Friday, October 24, 2008

Why Women Should Vote

I wish I could say that I wrote this, but I didn't! I did though, feel the need to share this little piece of history. Sometimes we forget just how far we've really come, and how truly lucky we are!

***Why Women Should Vote***

This is the story of our Grandmothers and Great-grandmothers; they lived only 90 years ago.

Remember, it was not until 1920 that women were granted the right to go to the polls and vote.

The women were innocent and defenseless, but they were jailed nonetheless for picketing the White House, carrying signs asking for the vote.

And by the end of the night, they were barely alive. Forty prison guards wielding clubs and their warden's blessing went on a rampage against the 33 women wrongly convicted of 'obstructing sidewalk traffic.'

They beat Lucy Burns, chained her hands to the cell bars above her head and left her hanging for the night, bleeding and gasping for air.

They hurled Dora Lewis into a dark cell, smashed her head against an iron bed and knocked her out cold. Her cellmate, Alice Cosu, thought Lewis was dead and suffered a heart attack. Additional affidavits describe the guards grabbing, dragging, beating, choking, slamming, pinching, twisting and kicking the women.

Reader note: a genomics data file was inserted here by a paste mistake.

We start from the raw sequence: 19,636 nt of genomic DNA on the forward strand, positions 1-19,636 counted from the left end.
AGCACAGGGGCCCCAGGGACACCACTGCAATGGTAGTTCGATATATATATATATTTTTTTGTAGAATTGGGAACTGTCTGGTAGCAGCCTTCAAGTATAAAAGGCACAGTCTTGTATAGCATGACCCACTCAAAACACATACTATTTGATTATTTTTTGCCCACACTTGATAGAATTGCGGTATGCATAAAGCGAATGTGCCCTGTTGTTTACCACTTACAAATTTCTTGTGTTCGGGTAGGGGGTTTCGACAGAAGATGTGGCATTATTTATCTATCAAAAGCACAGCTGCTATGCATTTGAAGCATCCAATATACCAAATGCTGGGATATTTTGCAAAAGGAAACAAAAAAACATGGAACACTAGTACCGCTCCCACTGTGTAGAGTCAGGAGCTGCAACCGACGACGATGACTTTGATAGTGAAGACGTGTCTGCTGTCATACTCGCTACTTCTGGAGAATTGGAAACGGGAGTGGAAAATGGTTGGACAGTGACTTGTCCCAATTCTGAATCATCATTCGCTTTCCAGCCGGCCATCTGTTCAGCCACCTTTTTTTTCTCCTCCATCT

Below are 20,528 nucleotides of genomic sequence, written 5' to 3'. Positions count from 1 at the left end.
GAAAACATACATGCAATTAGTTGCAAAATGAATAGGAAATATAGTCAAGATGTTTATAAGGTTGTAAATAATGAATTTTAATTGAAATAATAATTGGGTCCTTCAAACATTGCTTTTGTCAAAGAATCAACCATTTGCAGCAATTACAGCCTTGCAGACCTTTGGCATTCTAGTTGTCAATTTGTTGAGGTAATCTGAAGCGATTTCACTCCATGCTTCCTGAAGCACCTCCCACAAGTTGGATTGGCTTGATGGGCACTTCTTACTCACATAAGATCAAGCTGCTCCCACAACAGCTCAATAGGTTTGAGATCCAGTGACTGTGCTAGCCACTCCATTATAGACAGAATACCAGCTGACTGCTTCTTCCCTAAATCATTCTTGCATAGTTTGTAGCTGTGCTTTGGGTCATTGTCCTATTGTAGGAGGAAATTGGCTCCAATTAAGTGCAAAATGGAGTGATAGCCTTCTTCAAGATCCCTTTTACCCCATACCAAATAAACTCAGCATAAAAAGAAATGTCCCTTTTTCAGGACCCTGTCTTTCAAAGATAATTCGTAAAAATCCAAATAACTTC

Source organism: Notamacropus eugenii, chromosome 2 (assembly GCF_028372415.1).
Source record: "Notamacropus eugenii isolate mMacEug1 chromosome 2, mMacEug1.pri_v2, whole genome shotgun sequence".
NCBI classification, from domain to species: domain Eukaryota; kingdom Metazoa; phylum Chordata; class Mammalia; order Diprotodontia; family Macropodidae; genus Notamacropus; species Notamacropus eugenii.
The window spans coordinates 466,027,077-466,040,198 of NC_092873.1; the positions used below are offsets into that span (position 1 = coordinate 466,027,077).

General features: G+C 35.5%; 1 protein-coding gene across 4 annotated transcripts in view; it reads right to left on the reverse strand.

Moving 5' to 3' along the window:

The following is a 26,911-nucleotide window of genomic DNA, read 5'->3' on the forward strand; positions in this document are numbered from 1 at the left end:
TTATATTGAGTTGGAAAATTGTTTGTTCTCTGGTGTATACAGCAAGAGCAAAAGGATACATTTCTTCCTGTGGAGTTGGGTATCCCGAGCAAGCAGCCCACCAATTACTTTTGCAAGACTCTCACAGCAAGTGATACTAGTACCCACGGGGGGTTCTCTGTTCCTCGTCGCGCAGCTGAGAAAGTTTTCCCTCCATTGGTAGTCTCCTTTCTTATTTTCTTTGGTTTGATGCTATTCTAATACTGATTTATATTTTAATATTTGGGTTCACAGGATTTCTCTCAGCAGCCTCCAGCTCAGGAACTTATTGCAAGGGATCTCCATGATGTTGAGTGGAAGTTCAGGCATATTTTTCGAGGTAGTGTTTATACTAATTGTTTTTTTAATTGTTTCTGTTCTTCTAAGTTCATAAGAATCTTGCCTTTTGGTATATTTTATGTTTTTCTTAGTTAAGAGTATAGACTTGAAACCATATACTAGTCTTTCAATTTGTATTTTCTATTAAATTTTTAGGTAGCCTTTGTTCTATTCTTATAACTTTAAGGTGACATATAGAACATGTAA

Thus unfolded the 'Night of Terror' on Nov. 15, 1917, when the warden at the Occoquan Workhouse in Virginia ordered his guards to teach a lesson to the suffragists imprisoned there because they dared to picket Woodrow Wilson's White House for the right to vote. For weeks, the women's only water came from an open pail. Their food--all of it colorless slop--was infested with worms.